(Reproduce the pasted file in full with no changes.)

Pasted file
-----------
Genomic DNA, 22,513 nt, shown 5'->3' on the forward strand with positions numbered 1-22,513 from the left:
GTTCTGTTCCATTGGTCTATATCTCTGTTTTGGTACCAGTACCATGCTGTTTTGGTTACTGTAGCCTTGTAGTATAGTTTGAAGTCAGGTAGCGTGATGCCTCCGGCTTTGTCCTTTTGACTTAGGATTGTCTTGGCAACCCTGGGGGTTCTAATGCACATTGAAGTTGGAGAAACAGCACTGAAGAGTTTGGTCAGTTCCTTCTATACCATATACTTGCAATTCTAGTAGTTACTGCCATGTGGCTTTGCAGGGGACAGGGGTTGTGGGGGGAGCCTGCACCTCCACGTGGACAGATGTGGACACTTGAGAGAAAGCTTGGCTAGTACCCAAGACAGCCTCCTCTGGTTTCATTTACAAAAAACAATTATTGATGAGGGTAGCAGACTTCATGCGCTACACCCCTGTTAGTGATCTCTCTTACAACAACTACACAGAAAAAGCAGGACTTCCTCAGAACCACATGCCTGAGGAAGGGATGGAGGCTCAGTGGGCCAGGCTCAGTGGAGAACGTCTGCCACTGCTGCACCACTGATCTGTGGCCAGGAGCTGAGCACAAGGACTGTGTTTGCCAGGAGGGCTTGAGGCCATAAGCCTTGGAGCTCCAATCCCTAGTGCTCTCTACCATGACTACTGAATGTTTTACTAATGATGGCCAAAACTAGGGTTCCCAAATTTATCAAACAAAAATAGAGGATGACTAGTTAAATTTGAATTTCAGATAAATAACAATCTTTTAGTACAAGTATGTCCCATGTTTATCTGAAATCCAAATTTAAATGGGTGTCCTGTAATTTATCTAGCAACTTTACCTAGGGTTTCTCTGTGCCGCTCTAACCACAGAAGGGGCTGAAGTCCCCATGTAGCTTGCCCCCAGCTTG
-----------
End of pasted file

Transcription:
Genomic DNA, 22,513 nt, shown 5'->3' on the forward strand with positions numbered 1-22,513 from the left:
GTTCTGTTCCATTGGTCTATATCTCTGTTTTGGTACCAGTACCATGCTGTTTTGGTTACTGTAGCCTTGTAGTATAGTTTGAAGTCAGGTAGCGTGATGCCTCCGGCTTTGTCCTTTTGACTTAGGATTGTCTTGGCAACCCTGGGGGTTCTAATGCACATTGAAGTTGGAGAAACAGCACTGAAGAGTTTGGTCAGTTCCTTCTATACCATATACTTGCAATTCTAGTAGTTACTGCCATGTGGCTTTGCAGGGGACAGGGGTTGTGGGGGGAGCCTGCACCTCCACGTGGACAGATGTGGACACTTGAGAGAAAGCTTGGCTAGTACCCAAGACAGCCTCCTCTGGTTTCATTTACAAAAAACAATTATTGATGAGGGTAGCAGACTTCATGCGCTACACCCCTGTTAGTGATCTCTCTTACAACAACTACACAGAAAAAGCAGGACTTCCTCAGAACCACATGCCTGAGGAAGGGATGGAGGCTCAGTGGGCCAGGCTCAGTGGAGAACGTCTGCCACTGCTGCACCACTGATCTGTGGCCAGGAGCTGAGCACAAGGACTGTGTTTGCCAGGAGGGCTTGAGGCCATAAGCCTTGGAGCTCCAATCCCTAGTGCTCTCTACCATGACTACTGAATGTTTTACTAATGATGGCCAAAACTAGGGTTCCCAAATTTATCAAACAAAAATAGAGGATGACTAGTTAAATTTGAATTTCAGATAAATAACAATCTTTTAGTACAAGTATGTCCCATGTTTATCTGAAATCCAAATTTAAATGGGTGTCCTGTAATTTATCTAGCAACTTTACCTAGGGTTTCTCTGTGCCGCTCTAACCACAGAAGGGGCTGAAGTCCCCATGTAGCTTGCCCCCAGCTTG